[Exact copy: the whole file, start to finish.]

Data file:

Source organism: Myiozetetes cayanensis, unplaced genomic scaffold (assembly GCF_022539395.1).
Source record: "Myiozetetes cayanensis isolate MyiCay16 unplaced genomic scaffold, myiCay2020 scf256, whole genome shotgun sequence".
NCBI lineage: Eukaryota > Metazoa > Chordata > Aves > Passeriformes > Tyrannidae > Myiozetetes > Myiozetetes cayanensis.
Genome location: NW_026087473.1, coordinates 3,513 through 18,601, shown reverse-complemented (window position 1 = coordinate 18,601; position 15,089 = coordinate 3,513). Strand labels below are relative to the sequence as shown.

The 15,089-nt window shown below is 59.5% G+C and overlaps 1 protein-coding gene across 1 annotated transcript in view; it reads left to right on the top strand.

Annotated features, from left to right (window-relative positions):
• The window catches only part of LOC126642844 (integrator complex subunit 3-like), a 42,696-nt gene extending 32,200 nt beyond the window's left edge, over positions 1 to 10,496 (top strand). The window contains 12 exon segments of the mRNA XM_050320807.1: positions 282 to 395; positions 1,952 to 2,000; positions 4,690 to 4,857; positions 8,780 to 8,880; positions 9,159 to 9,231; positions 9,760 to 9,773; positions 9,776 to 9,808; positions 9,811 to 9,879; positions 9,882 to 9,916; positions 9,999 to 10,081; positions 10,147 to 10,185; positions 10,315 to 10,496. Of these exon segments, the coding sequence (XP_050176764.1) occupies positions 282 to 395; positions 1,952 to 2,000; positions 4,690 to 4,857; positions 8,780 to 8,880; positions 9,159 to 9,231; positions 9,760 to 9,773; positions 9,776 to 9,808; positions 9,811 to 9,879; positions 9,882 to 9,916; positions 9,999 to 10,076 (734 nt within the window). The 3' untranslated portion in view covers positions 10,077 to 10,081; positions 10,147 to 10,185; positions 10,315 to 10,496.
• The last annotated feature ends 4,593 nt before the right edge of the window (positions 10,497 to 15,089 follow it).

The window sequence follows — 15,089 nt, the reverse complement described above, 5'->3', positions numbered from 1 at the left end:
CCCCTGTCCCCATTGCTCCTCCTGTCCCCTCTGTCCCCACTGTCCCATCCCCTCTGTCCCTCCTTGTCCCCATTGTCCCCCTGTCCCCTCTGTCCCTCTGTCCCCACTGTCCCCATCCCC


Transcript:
Source organism: Myiozetetes cayanensis, unplaced genomic scaffold (assembly GCF_022539395.1).
Source record: "Myiozetetes cayanensis isolate MyiCay16 unplaced genomic scaffold, myiCay2020 scf256, whole genome shotgun sequence".
NCBI lineage: Eukaryota > Metazoa > Chordata > Aves > Passeriformes > Tyrannidae > Myiozetetes > Myiozetetes cayanensis.
Genome location: NW_026087473.1, coordinates 3,513 through 18,601, shown reverse-complemented (window position 1 = coordinate 18,601; position 15,089 = coordinate 3,513). Strand labels below are relative to the sequence as shown.

The 15,089-nt window shown below is 59.5% G+C and overlaps 1 protein-coding gene across 1 annotated transcript in view; it reads left to right on the top strand.

Annotated features, from left to right (window-relative positions):
• The window catches only part of LOC126642844 (integrator complex subunit 3-like), a 42,696-nt gene extending 32,200 nt beyond the window's left edge, over positions 1 to 10,496 (top strand). The window contains 12 exon segments of the mRNA XM_050320807.1: positions 282 to 395; positions 1,952 to 2,000; positions 4,690 to 4,857; positions 8,780 to 8,880; positions 9,159 to 9,231; positions 9,760 to 9,773; positions 9,776 to 9,808; positions 9,811 to 9,879; positions 9,882 to 9,916; positions 9,999 to 10,081; positions 10,147 to 10,185; positions 10,315 to 10,496. Of these exon segments, the coding sequence (XP_050176764.1) occupies positions 282 to 395; positions 1,952 to 2,000; positions 4,690 to 4,857; positions 8,780 to 8,880; positions 9,159 to 9,231; positions 9,760 to 9,773; positions 9,776 to 9,808; positions 9,811 to 9,879; positions 9,882 to 9,916; positions 9,999 to 10,076 (734 nt within the window). The 3' untranslated portion in view covers positions 10,077 to 10,081; positions 10,147 to 10,185; positions 10,315 to 10,496.
• The last annotated feature ends 4,593 nt before the right edge of the window (positions 10,497 to 15,089 follow it).

The window sequence follows — 15,089 nt, the reverse complement described above, 5'->3', positions numbered from 1 at the left end:
CCCCTGTCCCCATTGCTCCTCCTGTCCCCTCTGTCCCCACTGTCCCATCCCCTCTGTCCCTCCTTGTCCCCATTGTCCCCCTGTCCCCTCTGTCCCTCTGTCCCCACTGTCCCCATCCCC